When Will Tesla Stock Split Again?

Stock splits are catalysts for excitement but they don’t fundamentally change anything – not the company’s market capitalization nor its fundamentals. You don’t own any more or less of the company.

So, why do companies like Tesla (TSLA) split their stock so often? 

What Is a Stock Split?

Stock splits are merely a way for companies to raise or lower the current number of outstanding shares – the split doesn’t inherently change the market value of the company or its market capitalization.

For instance, when a company doubles shares by performing a 2 for 1 stock split, shareholders will each own double the number of shares they did before the split, but the value of total shares remains the same because the share price is cut in half.

What’s the Purpose of a Stock Split?

A primary reason companies perform stock splits is to temporarily reduce the per-share price, effectively making shares less expensive and more desirable for smaller investors. 

These days it’s possible to purchase fractions of a shares but a decade or so ago a stock split served a valuable purpose to management teams who wanted to make their share prices more affordable to retail investors.

Splits also helps to reduce the price of derivatives after a split. While the overall value doesn’t change – for stocks or their derivatives – a split certainly can raise or lower a stock’s overall share price in the days, weeks and months following the split.

What Happens When a Stock Splits?

When any company decides to split its stock, the market cap remains the same – shareholders may own more shares but each share is worth less relative to the ratio of the split. This lower per-share price that typically attracts more investors.

This increased demand can cause share prices to rise which, in turn, raises the overall market capitalization after the split.

This isn’t always the case, however, because there are many variables at play, namely the company’s underlying fundamentals.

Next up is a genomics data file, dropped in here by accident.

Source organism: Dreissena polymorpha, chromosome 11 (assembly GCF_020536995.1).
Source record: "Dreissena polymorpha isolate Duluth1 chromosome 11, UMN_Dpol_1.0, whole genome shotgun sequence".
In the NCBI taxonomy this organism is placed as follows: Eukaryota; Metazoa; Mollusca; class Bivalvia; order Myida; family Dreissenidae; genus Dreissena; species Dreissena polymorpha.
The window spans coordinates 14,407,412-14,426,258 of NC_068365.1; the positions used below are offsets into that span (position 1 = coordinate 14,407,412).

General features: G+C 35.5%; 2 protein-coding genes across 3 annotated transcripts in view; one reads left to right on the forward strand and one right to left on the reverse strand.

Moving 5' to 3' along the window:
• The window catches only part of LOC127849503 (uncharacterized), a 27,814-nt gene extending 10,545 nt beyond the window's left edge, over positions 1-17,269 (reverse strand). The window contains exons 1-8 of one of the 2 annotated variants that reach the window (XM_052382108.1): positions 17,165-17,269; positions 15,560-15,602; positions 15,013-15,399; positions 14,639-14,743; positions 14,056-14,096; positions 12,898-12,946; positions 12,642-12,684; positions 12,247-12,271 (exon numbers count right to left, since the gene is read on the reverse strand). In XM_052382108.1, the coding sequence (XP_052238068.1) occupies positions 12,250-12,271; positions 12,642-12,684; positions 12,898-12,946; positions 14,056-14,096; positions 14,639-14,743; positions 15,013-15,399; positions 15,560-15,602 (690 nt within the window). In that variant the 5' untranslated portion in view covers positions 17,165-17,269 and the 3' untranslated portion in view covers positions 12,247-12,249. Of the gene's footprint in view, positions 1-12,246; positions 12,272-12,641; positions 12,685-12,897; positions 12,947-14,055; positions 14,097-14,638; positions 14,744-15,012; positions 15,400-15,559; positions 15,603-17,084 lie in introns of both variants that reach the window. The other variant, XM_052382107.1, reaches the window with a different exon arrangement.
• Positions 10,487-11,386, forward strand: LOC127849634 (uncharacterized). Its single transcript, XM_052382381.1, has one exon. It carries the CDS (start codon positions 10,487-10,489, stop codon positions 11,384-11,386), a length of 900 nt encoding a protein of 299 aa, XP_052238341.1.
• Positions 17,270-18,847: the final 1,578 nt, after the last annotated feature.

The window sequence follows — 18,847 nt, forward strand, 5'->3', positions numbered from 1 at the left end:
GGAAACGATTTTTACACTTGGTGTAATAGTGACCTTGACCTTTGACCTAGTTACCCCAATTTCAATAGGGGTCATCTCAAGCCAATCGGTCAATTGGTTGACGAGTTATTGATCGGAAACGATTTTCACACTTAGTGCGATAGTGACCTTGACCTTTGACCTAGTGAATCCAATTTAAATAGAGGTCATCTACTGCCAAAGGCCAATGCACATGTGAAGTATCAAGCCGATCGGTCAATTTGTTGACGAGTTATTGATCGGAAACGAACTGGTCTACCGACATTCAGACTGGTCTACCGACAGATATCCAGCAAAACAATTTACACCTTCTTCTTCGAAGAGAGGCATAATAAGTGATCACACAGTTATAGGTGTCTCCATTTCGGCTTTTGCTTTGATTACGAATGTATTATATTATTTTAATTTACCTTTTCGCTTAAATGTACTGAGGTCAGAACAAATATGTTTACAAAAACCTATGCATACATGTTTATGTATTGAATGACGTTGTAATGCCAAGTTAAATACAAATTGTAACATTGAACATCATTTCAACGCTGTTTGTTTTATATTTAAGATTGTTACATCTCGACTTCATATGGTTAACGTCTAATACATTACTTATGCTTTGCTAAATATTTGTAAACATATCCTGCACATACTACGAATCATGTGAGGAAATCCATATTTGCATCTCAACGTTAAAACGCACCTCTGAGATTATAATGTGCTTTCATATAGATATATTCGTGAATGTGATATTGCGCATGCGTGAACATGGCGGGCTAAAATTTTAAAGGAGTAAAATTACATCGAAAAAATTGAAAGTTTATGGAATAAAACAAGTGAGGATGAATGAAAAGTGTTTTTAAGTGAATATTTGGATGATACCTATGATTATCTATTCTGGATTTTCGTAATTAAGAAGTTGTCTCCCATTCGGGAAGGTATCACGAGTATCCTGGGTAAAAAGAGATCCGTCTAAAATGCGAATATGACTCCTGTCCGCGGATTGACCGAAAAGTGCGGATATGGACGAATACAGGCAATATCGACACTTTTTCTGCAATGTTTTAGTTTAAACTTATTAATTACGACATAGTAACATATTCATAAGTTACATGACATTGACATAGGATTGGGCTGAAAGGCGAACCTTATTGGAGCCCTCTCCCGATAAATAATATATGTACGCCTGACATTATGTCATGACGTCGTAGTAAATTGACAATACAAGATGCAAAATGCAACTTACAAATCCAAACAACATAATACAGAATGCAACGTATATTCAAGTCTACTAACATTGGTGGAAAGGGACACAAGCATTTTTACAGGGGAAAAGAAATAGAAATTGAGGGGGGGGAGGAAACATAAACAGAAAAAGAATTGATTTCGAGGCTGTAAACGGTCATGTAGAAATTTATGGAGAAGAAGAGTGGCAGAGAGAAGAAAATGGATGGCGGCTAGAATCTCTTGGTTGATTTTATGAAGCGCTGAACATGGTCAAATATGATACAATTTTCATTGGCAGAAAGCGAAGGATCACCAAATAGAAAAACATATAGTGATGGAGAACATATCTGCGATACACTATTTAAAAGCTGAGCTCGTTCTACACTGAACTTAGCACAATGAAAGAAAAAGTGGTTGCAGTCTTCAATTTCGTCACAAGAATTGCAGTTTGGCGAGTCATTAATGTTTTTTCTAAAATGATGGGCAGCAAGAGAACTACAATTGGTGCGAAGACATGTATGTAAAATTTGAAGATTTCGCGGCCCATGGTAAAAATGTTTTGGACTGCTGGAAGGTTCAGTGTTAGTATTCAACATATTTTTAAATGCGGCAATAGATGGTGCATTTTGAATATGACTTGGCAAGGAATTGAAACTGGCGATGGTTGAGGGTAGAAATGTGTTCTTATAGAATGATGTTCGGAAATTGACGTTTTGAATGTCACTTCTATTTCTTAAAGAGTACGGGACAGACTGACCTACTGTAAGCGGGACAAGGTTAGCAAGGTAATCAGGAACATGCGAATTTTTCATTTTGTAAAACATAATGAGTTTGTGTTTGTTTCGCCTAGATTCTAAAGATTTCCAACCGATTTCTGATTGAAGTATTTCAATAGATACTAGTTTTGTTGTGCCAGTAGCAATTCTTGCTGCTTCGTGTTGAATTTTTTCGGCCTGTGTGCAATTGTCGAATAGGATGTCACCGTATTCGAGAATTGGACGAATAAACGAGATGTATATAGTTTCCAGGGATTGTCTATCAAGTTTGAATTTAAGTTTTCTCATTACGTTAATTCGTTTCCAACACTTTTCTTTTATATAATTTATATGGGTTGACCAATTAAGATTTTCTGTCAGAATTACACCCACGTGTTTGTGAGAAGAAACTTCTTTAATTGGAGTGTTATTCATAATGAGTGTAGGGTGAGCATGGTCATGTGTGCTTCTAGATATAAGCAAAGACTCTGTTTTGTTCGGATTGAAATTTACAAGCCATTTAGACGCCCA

Pros and Cons of a Stock Split

When a company splits its stock, there can be several advantages and disadvantages that follow.

For instance, the pros of a stock split include:

Enhances Liquidity

As a stock becomes more and more expensive, trading volume slows.

Using a stock split to increase the outstanding share count improves liquidity. This typically narrows the space between bidding and asking price, allowing an investor to get a better deal when trading.

With a lower price per share, shareholders can potentially benefit from an easier share sale because there’s a higher volume of shareholders on the other side of the position who may wish to buy those shares being sold.

Can Increase Share Prices

This is maybe the best reason of all for companies to split stocks – share prices tend to rise.

In a study analyzing companies with large market capitalizations, companies that split stocks saw an average price gain of 2.5 percent.

In the same study, it was discovered that the average stock split saw companies outperforming the market over one year by almost five percent.

These are fantastic benefits – but what are the possible drawbacks of a stock split?

Potential for increased volatility

Sometimes, a stock split can increase market volatility because the new stock price is lower. This means an influx of new investors, investing because of the affordability. This can cause the stock’s new price to fluctuate wildly depending on certain factors, such as investor reactions and price speculation.

It’s typically an inexperienced investor who mistakenly thinks a stock split is inherently a good thing. Inexperienced investors tend to confuse correlation with causation.

If a company is successful, a stock split is thought to be almost inevitable because book values grow over time, as do dividends usually. If an inexperienced investor witnesses this pattern enough, he or she may inextricably confuse the two terms. There are always exceptions to the rule, like Berkshire Hathaway (BRK.B), which has a share price trading in the hundreds of thousands of dollars per share.